InTrans / Aug 14, 2018
Evaluation and Field Load Testing of a Timber Railroad Bridge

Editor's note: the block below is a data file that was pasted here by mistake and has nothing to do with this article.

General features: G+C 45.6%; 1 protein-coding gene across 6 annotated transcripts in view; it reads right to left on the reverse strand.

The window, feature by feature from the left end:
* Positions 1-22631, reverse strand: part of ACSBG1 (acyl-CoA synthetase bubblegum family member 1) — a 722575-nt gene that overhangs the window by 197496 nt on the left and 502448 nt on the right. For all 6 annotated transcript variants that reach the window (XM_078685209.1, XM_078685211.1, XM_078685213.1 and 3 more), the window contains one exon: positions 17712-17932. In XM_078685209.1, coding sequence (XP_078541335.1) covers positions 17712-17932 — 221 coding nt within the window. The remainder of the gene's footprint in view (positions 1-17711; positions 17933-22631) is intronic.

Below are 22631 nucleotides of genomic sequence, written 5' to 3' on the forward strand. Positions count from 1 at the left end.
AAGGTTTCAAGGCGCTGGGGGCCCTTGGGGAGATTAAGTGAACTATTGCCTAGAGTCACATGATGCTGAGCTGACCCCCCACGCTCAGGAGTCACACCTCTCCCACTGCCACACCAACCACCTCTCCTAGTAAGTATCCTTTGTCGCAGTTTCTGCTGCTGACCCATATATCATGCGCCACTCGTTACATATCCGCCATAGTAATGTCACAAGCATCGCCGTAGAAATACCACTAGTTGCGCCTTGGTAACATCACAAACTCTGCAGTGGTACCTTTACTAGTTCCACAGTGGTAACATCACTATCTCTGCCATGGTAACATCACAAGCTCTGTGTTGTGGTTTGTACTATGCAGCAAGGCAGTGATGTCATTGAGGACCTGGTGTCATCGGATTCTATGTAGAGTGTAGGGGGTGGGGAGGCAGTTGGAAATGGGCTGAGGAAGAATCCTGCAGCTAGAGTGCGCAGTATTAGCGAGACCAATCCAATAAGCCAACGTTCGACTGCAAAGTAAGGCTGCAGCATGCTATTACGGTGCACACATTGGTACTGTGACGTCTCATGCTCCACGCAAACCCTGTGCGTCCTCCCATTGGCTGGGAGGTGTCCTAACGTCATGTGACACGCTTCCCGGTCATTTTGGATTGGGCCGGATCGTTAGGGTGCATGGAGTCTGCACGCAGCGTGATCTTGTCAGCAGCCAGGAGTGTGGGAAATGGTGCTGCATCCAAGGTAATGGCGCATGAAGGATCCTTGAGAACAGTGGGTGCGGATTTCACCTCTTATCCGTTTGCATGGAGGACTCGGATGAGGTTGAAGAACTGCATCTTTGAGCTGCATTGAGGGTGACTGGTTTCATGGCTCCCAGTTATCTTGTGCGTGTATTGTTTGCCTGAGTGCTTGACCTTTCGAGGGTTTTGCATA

Several spans of a 60-year-old open-deck timber railroad bridge on the Southern Pacific Railroad Line (now the Union Pacific) in Southwest Texas were field tested. The tests were conducted with the sponsorship and cooperation of the Association of American Railroads to determine the vertical live load distribution characteristics of the superstructure. The bridge was originally constructed with Douglas-fir larch solid sawn stringers but was rehabilitated on several occasions to allow comparisons to be made with respect to different rehabilitation options, including the use of a helper stringer and the use of glued laminated timber (glulam) stringers. The test spans measured approximately 4.1 m (13.5 ft) center-to-center of supports and included two closely “packed” chords, each consisting of four timber stringers (one test span included an additional helper stringer added to one chord). One chord was made up of glulam timber and the other was made up of solid sawn timber. The bridge superstructure was generally in satisfactory condition, with some stringer horizontal splitting noted over the bents. The bents were in reasonably good condition, but chord bearing was uneven on bent caps. Static and dynamic deflection load test data were obtained using a special test train. The test results indicate that the glulam chord performed better than the older sawn stringer chord, even when a helper stringer was added. Individual stringers within a chord did not always share the load equally.